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Gender Differences in Early Development

Sexual Orientation as a Critical Issue

Gender development, which is based on social and genetic factors, is fundamental in explaining individuals’ behavior and sexual orientation. Related findings and insights are central to guiding contemporary society values into accepting the differences existing among individuals predisposed to influences or stimuli that make them gay. On this note, discrimination of the Lesbian, Gay, Bisexual, and Transgender (LGBT) groups is considered a major issue in society as it leads to violation of the minorities’ rights, as well as systemic discrimination. The conventional views concerning sexual orientation in societal are based on cultural and religious values. However, these cultural implications conflict with scientific findings, hence the need to examine sexual orientation in the light of scientifically based findings. The sexual orientation findings in favor of genetics and natural hormonal imbalances would suggest the need to embrace every individual orientation without questioning the issue’s morality or absurdity. Embracing persons who are different in terms of sexual orientation in society, as a result of understanding their limited role in choosing their behavior, would help fight LGBT-based discrimination.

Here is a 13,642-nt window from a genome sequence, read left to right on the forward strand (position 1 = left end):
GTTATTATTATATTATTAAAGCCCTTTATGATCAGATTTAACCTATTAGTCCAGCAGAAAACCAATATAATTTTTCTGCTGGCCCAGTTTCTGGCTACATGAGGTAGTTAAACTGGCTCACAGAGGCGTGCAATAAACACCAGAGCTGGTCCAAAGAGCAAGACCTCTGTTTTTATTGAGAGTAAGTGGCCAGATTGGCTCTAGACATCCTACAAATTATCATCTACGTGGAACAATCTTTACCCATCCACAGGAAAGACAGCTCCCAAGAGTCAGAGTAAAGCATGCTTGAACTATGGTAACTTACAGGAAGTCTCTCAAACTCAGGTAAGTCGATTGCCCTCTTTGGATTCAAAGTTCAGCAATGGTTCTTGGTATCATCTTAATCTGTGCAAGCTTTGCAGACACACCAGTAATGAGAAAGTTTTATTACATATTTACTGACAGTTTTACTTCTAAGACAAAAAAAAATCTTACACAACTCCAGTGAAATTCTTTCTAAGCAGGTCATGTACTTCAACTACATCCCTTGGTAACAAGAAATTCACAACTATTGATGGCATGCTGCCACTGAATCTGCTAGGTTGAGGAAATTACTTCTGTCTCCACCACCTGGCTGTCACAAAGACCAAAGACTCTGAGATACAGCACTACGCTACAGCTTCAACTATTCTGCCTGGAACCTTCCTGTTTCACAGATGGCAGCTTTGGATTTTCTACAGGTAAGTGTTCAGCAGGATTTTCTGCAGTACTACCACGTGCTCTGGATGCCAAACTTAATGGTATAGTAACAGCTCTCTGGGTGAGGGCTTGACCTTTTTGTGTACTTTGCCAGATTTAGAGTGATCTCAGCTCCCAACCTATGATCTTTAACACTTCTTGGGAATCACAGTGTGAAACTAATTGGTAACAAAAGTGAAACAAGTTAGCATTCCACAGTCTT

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Psychoanalytic and Systems Theories Summaries and Comparison


On the one hand, Freud, who is the father of psychoanalytic theories, based his position regarding orientation on the postulation that all humans are bisexual. This position implies that every individual exhibits or incorporates features for both sexes. On the same note, the theory notes the five psychosexual stages, including genital, latency, phallic, anal, and oral (Fouché & Holz, 2015). These stages mark different sexual drives, as well as instincts on the various parts of the body. Supposedly, during the development stages, individuals develop not only their character but also sexual orientation.

Psychoanalytic, as well as Freud’s approaches, provide the possible explanations for same-gender sexual attraction. One of the first approaches related to the conflict exists between one and five years of life (Fouché & Holz, 2015). It stems from the realization that the mother does not have a penis; the child may suffer the consequences of worrying about the same fate. In such circumstances, the boy chooses men who are feminized while avoiding the possibility of lacking the male genitals or castration.